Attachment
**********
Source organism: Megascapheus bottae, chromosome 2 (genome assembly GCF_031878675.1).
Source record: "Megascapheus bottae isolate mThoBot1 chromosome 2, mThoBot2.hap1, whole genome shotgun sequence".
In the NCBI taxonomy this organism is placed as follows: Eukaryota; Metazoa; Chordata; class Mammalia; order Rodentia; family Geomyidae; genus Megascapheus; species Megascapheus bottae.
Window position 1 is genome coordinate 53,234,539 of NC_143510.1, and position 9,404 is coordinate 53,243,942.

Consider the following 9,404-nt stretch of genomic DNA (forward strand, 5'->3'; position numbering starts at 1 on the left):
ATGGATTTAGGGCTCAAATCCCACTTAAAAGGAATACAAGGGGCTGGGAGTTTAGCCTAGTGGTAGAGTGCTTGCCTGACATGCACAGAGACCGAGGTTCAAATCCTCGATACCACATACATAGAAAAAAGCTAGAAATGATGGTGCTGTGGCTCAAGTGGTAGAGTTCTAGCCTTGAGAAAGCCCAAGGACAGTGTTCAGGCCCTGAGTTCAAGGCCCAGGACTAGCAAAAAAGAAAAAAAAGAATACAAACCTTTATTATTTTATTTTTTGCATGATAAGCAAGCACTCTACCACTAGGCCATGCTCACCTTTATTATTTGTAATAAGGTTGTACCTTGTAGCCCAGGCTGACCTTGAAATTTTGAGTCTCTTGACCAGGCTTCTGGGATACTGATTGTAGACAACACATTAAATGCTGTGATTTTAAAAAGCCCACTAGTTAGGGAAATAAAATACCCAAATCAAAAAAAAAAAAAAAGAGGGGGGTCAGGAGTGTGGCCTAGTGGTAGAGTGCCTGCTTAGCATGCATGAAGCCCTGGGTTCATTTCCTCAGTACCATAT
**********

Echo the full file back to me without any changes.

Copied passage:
Source organism: Megascapheus bottae, chromosome 2 (genome assembly GCF_031878675.1).
Source record: "Megascapheus bottae isolate mThoBot1 chromosome 2, mThoBot2.hap1, whole genome shotgun sequence".
In the NCBI taxonomy this organism is placed as follows: Eukaryota; Metazoa; Chordata; class Mammalia; order Rodentia; family Geomyidae; genus Megascapheus; species Megascapheus bottae.
Window position 1 is genome coordinate 53,234,539 of NC_143510.1, and position 9,404 is coordinate 53,243,942.

Consider the following 9,404-nt stretch of genomic DNA (forward strand, 5'->3'; position numbering starts at 1 on the left):
ATGGATTTAGGGCTCAAATCCCACTTAAAAGGAATACAAGGGGCTGGGAGTTTAGCCTAGTGGTAGAGTGCTTGCCTGACATGCACAGAGACCGAGGTTCAAATCCTCGATACCACATACATAGAAAAAAGCTAGAAATGATGGTGCTGTGGCTCAAGTGGTAGAGTTCTAGCCTTGAGAAAGCCCAAGGACAGTGTTCAGGCCCTGAGTTCAAGGCCCAGGACTAGCAAAAAAGAAAAAAAAGAATACAAACCTTTATTATTTTATTTTTTGCATGATAAGCAAGCACTCTACCACTAGGCCATGCTCACCTTTATTATTTGTAATAAGGTTGTACCTTGTAGCCCAGGCTGACCTTGAAATTTTGAGTCTCTTGACCAGGCTTCTGGGATACTGATTGTAGACAACACATTAAATGCTGTGATTTTAAAAAGCCCACTAGTTAGGGAAATAAAATACCCAAATCAAAAAAAAAAAAAAAGAGGGGGGTCAGGAGTGTGGCCTAGTGGTAGAGTGCCTGCTTAGCATGCATGAAGCCCTGGGTTCATTTCCTCAGTACCATAT